A new kind of Loyalist: “Public” ESL education takes on a whole new twist in Canada

February 18, 2014

For more than a decade I have been fascinated by the links between English as a Second Language (ESL) programs and business. Public school boards, private schools and post-secondary institutions use ESL programs to generate revenue for their organizations. This topic fascinated me so much, I wrote my Ph.D. research on it.

In education, we don’t call the money generated by fee-paying ESL students “profit”. That word is pretty much a profanity in the social sectors. But essentially, that’s what it is. The revenue generated from ESL programs comes in to institutions mostly as unrestricted money. That means that the organization can direct the funds wherever they see fit. They can’t dole it out to shareholders, because there are none… but they can use it for salaries, renovations, perks or whatever they want.

I’ve never thought that was a particularly bad thing — providing that students get a quality educational experience and institutions don’t make promises they can’t keep.

Private ESL schools have often been regarded as shady or disreputable, precisely because they generate profit. They can use that profit however they want.

In Canada, it’s really getting interesting. A company called Loyalist Group Ltd. has created a public company that buys up ESL and college prep schools. They own schools in Vancouver, Toronto and Victoria. Unlike other, private schools, this business is public. That means that they trade on the Toronto Stock Exchange (TSX). The average joe can buy stocks in the company — and share in the profits.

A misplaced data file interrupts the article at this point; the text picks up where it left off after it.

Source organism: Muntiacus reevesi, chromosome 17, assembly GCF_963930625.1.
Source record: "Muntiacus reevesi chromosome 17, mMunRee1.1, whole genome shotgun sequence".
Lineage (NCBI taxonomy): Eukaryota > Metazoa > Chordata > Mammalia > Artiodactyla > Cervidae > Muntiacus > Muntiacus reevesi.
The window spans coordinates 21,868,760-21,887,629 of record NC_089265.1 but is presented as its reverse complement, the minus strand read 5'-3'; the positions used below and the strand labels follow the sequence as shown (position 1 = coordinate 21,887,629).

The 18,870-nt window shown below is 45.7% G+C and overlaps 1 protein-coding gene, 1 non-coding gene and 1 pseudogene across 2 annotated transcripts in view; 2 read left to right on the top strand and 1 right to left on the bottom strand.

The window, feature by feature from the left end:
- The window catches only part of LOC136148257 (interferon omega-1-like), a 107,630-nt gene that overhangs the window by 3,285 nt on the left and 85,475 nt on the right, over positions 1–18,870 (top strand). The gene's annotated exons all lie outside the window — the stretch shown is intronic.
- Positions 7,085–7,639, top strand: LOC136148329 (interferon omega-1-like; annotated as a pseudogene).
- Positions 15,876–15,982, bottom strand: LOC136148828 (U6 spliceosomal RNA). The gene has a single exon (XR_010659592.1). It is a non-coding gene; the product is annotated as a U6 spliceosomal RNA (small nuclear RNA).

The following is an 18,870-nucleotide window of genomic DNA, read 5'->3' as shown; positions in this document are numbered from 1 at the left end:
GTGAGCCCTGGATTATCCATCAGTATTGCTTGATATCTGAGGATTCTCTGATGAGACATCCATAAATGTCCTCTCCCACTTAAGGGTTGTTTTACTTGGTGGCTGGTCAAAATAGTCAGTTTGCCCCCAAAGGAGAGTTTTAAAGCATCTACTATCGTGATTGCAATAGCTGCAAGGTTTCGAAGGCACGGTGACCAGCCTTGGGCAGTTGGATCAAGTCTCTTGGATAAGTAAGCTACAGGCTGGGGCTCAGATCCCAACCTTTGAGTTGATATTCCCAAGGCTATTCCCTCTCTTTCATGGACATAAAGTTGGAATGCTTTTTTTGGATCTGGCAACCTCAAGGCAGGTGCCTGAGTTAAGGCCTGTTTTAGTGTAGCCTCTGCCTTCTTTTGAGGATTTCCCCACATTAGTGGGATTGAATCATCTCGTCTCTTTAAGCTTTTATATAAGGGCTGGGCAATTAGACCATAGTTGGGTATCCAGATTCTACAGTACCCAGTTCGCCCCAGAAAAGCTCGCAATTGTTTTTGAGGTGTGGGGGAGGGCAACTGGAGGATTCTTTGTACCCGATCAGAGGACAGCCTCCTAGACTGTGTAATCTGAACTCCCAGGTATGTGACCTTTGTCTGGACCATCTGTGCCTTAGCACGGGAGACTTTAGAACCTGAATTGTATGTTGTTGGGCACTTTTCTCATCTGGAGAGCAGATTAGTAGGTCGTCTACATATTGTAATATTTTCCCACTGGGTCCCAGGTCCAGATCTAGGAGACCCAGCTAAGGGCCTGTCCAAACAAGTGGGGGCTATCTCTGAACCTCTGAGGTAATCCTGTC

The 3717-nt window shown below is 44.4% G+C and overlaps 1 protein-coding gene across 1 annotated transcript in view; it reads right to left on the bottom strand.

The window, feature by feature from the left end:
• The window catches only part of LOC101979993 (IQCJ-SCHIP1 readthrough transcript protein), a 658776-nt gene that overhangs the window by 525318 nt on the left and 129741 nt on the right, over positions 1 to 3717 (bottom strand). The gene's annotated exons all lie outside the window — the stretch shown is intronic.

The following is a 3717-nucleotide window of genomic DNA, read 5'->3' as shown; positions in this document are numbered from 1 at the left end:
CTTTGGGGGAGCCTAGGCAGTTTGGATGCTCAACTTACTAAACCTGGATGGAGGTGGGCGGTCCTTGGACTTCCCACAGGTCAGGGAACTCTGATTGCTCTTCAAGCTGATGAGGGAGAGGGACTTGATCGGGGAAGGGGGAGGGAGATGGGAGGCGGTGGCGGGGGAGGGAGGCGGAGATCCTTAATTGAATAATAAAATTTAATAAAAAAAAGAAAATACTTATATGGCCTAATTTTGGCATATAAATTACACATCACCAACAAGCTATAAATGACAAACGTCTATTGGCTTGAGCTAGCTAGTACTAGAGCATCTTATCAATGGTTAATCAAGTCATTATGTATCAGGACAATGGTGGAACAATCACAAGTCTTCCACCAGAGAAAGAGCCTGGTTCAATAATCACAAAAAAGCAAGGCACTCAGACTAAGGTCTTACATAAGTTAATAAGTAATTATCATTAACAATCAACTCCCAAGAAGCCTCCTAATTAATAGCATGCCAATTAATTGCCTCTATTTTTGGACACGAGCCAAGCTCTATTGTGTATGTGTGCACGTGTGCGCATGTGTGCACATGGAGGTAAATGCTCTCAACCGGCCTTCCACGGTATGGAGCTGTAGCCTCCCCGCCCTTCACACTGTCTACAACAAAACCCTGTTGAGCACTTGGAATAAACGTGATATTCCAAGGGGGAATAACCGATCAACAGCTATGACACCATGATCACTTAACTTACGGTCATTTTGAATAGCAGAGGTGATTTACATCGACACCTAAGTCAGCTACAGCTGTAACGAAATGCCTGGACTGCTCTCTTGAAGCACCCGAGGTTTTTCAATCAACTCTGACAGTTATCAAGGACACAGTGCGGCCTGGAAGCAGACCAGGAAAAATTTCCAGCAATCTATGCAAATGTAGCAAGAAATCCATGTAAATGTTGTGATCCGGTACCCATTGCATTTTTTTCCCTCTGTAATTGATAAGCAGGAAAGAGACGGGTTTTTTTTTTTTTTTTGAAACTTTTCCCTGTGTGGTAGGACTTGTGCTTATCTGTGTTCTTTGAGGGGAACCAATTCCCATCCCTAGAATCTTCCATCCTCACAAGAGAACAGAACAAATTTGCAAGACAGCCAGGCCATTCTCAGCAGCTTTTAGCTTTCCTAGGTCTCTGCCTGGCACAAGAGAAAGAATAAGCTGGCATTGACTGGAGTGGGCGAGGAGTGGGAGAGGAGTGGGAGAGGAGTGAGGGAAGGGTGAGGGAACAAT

A few days ago, Loyalist Group Ltd. was named to the TSX Venture 50. That’s a list of some of Canada’s strongest and most promising public companies. It’s a major coup for an educational company to be named to this list. And Loyalist has done it for the second year in a row. 

What we call “public education” is paid for through our tax dollars. We trust the government to administer those dollars in a wise and honest way.

Interestingly, one of the findings of my Ph.D. research was that when it comes to ESL programs in public education and universities — at least in Canada — there’s often a reporting loophole. Public educational institutions never have to explicitly disclose how much revenue they generate specifically from their ESL programs, what their enrolments (essentially their “sales”) are, or how well they do from one year to the next. That information is kept tightly under wraps and never disclosed publicly. I tried in vain to get revenue reporting results from numerous ESL programs during my Ph.D. research. Doors quietly closed and conversations ended. Ultimately, I had to re-design my entire study so I considered factors other than revenue. Getting my hands on financial data was impossible. Why? Because ESL programs at public institutions are under no obligation to report their financial information to anyone.  ESL programs fall through the reporting cracks, while generating millions (or even tens of millions) for public institutions…

Public education companies, on the other hand, could never get away with that. They’ll report their earnings and spread their success among their shareholders. If they’re not successful, they’ll fail. Success in education is based on outcomes and results.